WAREHOUSE 8B: ART UNCONVENTIONALLY

by Kalien McLeavy
In today’s poor economy, you might expect the general lack of disposable income would discourage artists and musicians, forcing them into “real jobs” and leaving them with no time to do what they love. Here in Jacksonville, our artists seem not only unconcerned by whether or not the economy hinders their art production, but encouraged to create more than ever before in unconventional and innovative ways.
One group of undiscouraged artists are making the best of the faltering economy by taking advantage of cheap rent and establishing an art collective off of Jacksonville’s beaten path. From the outside, 8B is a generic warehouse in the shadow of the Matthew’s Bridge on an unfrequented side-street in the Tallyrand port district. But inside are some of the most avid pioneers of art in our great city. Inside we meet Clay Doran, Chad Coble and Joey Temptation, three artists with their own unique style and medium.
“We all use the space a little differently,” says Clay. “I paint monsters for Squid Dust and I beat up/destroy/paint abstract paintings under my real name. Chad Coble builds crazy sculptures out of railroad spikes, wood, sheet metal and anything else he can morph into a lamp or wall fixture. And Joey Temptation prints t-shirts and paints a wide range of psychos.” In the last month, Clay’s focus has been on drawing up t-shirt designs for a couple of our beloved local bands including Buff Clout and Chicken & Whiskey as well as working on pieces for the AIGA Toy Show that was on December 2nd at 229 Hogan. Joey has been printing shirts and painting vintage looking animals while Chad has a giant wire hanger structure in the making.
As far as gallery space, a warehouse may seem like a bizarre choice but for the tenants of 8B, it beats the alternative. “I had been painting in my bedroom, living room and garage for too long,” Clay says. “It’s just a bonus that we can have shows and create a space where almost anything goes.” Being away from the distractions of home and not having to worry about spilt paint surely assists in the creation of the “lowbrow” art coming out of 8B. Now equipped with large rolling walls, the space can be transformed from a production spot into a gallery or music venue in mere minutes.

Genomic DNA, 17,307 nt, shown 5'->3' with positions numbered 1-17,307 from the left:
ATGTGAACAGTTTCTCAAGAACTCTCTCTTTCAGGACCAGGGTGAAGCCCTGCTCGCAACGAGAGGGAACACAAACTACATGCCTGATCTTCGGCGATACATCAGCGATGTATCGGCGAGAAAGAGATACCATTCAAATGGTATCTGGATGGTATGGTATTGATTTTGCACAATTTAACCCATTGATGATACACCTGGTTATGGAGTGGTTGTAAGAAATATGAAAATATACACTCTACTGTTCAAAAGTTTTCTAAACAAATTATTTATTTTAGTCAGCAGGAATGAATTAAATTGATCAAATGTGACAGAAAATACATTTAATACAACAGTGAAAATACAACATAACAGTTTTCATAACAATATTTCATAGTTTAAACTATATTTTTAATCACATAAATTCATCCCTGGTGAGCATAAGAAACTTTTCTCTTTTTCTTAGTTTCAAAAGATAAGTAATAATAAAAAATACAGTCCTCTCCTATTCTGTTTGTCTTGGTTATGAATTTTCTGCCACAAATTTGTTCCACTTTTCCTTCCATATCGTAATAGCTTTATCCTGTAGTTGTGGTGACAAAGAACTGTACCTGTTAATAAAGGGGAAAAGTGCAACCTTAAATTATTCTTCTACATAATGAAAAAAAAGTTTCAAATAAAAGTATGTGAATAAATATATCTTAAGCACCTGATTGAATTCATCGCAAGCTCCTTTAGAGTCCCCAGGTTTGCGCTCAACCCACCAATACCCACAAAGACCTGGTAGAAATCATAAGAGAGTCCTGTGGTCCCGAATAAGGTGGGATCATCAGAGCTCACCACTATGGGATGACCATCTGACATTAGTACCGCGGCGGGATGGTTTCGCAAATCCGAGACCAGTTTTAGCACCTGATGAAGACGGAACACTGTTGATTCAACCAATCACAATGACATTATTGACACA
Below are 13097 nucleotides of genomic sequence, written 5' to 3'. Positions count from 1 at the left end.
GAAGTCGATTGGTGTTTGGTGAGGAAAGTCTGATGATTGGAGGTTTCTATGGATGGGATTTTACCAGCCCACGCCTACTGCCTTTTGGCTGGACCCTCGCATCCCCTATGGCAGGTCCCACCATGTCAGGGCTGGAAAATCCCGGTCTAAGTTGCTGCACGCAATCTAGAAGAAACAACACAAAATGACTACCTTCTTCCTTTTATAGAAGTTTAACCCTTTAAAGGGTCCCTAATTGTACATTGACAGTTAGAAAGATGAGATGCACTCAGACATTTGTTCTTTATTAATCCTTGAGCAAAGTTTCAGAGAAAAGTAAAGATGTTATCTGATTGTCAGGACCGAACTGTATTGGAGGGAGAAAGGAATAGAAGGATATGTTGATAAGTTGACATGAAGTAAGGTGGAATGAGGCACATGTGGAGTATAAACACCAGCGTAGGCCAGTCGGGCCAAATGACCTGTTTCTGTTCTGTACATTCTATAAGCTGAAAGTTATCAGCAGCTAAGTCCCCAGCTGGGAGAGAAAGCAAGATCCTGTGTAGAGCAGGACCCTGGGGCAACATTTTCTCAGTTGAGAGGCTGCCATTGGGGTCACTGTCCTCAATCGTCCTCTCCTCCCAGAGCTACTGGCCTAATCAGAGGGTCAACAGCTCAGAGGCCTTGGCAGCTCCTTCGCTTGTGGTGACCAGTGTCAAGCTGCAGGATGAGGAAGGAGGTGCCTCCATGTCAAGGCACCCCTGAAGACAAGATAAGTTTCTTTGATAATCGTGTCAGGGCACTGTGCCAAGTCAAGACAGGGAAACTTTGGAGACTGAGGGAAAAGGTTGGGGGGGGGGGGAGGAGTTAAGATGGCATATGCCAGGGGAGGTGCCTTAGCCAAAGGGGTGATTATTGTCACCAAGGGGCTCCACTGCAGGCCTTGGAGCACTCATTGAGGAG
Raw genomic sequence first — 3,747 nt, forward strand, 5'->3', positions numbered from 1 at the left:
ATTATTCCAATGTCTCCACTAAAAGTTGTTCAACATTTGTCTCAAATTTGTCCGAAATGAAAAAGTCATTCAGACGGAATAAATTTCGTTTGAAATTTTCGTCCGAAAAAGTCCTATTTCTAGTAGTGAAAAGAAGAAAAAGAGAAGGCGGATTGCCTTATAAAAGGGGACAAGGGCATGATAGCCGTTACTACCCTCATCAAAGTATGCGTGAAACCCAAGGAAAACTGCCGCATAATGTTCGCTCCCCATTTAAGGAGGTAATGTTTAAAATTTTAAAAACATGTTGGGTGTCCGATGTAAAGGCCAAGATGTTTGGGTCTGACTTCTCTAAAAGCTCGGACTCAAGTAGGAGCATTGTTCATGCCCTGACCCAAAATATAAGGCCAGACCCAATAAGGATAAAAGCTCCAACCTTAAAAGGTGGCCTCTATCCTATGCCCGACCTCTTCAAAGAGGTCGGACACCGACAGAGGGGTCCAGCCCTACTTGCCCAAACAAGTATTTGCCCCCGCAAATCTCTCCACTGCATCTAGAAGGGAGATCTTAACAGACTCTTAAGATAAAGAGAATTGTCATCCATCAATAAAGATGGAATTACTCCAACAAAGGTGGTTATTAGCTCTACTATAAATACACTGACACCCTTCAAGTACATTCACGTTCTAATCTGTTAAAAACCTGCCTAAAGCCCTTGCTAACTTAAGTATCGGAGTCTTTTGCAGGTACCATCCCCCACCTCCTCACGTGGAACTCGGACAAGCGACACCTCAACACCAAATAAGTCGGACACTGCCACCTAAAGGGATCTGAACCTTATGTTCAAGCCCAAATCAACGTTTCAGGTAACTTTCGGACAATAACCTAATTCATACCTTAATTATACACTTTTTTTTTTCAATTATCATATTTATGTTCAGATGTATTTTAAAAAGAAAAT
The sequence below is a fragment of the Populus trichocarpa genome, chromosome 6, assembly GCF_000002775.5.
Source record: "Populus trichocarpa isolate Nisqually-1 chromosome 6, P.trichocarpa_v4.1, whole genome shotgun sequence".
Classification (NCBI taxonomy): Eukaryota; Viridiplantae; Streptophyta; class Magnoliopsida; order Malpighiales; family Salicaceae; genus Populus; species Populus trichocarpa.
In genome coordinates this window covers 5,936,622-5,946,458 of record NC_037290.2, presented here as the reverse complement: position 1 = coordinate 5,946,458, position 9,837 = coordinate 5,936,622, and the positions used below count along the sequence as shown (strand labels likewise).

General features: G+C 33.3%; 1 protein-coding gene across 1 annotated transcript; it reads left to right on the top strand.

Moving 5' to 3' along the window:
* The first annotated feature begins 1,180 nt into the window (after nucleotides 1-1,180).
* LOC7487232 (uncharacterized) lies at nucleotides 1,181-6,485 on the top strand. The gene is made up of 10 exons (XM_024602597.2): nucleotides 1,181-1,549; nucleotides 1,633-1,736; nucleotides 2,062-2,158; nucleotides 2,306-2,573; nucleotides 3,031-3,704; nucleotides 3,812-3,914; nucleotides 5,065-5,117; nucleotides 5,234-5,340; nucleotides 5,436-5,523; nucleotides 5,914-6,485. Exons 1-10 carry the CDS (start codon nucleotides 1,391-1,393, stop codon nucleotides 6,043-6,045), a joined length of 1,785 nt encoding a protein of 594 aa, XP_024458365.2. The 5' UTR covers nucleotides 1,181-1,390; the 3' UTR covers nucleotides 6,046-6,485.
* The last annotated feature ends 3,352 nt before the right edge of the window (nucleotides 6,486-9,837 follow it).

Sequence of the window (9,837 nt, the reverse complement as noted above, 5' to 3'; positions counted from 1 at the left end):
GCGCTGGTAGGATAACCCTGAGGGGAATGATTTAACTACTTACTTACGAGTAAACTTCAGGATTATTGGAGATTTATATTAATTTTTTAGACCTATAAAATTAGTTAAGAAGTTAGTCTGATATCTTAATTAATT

While most artists tend to prefer solitude when painting, they’re missing out on the creative energy and the sense of community that comes with working alongside your peers. “Brainstorming projects with someone from a different perspective really helps you come up with original ideas that probably would never happen if you were just stoned in a bedroom trying to think of something to paint,” explains Clay. “The access to knowledge of different tools and mediums really encourages you to step outside of your comfort zone and create new exciting work.” The enthusiasm and creativity that these three artists possess is apparent both in their work and in the productions they put on.
Up until now, they’ve only been host to live music performances, but they’ve scheduled their first art show for January 22nd. So to all you art devotees, I suggest you keep 8B on your radar and expect nothing less than excitement from what comes out of this spot.

About FOLIO

april, 2022

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